Being familiar with the environment and the industry made my transition that much better.
I was promoted to the Head of Group Finance and Group Investor Relations at AfroCentric and it was in this role that I had exposure to many facets of Finance.
I was able to add value and learn at the same time which is an exceptionally rewarding experience.
Progressing in my career
I pursued other listed companies to gain further experience in Finance and Reporting and to gain deeper insights into International operations as well as various industries.
I was always willing to raise my hand when it came to complex tasks even if I didn’t fully understand how to do it.
In this way, I was able to learn new skills and continuously enhance my professional development.
I believe in being involved in the details and understanding how to do the job myself first, before being able to manage others who had to deliver on the same.
I was always willing to go the extra mile in all my roles and this allowed me to progress to Head of Finance roles.
If others notice your commitment to excellence and your willingness to learn and add value, you will always be recognised for this. This is how I was able to progress in my career.
Questions I get asked most often.
“If you had to go back in time and give yourself some advice what would it be?”
At the age of 18, I felt pressure to have my life’s purpose figured out.
You think you have to graduate college, get a good job, and get married before you turn 22, because (for some reason) you think 22 is old. Only to realize that most people don’t figure things out until much later in life (if at all).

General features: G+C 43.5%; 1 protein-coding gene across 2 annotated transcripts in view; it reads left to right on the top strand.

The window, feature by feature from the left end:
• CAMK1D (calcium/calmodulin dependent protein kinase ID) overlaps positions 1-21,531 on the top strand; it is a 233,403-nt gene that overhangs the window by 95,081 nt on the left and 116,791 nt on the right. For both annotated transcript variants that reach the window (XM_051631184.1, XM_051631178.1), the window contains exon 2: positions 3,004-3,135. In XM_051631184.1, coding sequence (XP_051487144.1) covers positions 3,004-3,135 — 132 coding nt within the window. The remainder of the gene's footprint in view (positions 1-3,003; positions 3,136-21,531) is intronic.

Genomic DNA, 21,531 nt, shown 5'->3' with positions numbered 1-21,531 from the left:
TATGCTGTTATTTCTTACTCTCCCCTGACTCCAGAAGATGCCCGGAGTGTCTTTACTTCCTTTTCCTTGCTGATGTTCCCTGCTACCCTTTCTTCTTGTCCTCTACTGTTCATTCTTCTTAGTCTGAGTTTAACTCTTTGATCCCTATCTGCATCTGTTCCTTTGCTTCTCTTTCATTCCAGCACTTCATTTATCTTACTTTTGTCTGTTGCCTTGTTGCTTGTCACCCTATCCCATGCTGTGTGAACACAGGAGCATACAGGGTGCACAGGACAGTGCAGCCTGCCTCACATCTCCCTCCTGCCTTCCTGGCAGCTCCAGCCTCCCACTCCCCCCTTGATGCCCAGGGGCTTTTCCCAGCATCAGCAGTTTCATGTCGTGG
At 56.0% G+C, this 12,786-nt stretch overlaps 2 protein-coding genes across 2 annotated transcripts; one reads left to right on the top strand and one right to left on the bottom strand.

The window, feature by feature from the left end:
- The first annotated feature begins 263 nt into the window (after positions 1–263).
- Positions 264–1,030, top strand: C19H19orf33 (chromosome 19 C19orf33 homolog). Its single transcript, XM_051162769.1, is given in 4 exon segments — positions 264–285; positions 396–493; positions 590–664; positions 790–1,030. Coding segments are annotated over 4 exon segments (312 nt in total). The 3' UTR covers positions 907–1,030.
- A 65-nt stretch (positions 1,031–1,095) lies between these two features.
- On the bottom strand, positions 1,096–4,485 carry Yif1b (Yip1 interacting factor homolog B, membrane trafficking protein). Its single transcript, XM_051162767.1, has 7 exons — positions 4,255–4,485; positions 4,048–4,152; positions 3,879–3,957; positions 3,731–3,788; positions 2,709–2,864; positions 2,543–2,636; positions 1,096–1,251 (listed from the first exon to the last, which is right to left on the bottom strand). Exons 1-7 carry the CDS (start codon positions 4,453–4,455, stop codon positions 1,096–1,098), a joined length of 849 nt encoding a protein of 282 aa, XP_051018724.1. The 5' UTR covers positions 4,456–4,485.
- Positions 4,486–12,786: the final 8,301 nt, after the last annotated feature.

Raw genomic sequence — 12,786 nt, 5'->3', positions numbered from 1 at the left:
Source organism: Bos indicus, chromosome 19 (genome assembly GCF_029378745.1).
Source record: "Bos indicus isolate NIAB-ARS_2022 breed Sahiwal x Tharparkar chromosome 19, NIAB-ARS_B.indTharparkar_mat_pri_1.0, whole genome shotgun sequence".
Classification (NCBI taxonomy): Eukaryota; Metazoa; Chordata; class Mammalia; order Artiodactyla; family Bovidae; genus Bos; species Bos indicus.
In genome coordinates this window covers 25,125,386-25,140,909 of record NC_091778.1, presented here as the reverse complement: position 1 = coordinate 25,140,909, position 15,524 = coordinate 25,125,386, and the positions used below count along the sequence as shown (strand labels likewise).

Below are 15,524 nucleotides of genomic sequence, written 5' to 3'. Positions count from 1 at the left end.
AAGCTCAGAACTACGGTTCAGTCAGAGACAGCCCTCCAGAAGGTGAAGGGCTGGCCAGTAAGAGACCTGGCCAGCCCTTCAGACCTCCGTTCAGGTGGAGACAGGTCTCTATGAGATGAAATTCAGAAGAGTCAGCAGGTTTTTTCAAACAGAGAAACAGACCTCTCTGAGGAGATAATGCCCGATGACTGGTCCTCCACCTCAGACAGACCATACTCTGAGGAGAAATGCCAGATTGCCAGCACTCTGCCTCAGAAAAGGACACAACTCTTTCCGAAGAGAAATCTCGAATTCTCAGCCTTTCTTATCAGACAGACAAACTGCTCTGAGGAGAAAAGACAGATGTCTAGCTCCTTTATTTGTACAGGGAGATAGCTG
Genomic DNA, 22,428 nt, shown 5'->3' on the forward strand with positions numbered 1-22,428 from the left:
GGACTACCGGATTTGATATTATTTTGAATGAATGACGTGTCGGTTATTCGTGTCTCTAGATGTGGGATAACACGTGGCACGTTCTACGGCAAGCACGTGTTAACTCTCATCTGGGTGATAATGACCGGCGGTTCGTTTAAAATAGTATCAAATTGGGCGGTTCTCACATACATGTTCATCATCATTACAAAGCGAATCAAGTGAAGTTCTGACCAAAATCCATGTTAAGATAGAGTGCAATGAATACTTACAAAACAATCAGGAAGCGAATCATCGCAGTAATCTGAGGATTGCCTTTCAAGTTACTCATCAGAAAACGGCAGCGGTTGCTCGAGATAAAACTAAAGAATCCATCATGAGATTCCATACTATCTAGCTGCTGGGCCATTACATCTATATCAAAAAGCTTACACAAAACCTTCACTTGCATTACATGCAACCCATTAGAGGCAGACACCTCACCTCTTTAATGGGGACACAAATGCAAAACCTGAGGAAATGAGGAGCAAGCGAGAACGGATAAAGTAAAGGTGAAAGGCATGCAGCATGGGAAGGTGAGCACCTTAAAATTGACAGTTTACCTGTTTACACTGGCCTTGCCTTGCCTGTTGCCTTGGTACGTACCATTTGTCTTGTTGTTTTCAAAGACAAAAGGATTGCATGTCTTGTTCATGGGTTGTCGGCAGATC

Take your time figuring it all out. You don’t want to rush such a grand decision as to your life’s purpose.
“Greatest lesson learned/ best advice ever received?”
“I am my best blueprint, and therefore I should not try to be someone else’s carbon copy”.
Although at times one can be tempted to conform, it is more purposeful to remain true to yourself.
Believe in yourself because what you think is that which is possible.
Think big, make the most of your opportunities and aim for excellence.
There are no shortcuts to sustained success and therefore hard work, underpinned by excellence and integrity, is a non-negotiable in my life.
I do believe that you become a product of the people that you associate with – both your friends and your colleagues.
“How about balancing work and family has that ever been a challenge?”
In Finance, it is rather difficult to maintain a healthy work-life balance.
The expectation from Finance today has shifted towards becoming a commercial business partner and has moved away from the traditional number-crunching role.
Being a person who always does more than what is required, I tend to give more of my time and the balancing equation has been tough.
Nowadays, I have made this balance a priority as it is important to make time for yourself, your friends, and your family – as, without these people in your life, life would be rendered meaningless.
Being a chartered accountant is not a destination, it a journey of life-long learning, growth and developing others along the way.
I love learning new things.
For me, the call to duty has been to coach and mentor young people. It is about instilling hope in young people as well as future CA’s, for making young people dream differently and to realise that there is no one more special than another; we can all be what we dream to be.
My journey has been a tough terrain but I believe that I can give others the courage to know that if I can achieve it, you can also do the same, and even do better than I could have ever done myself!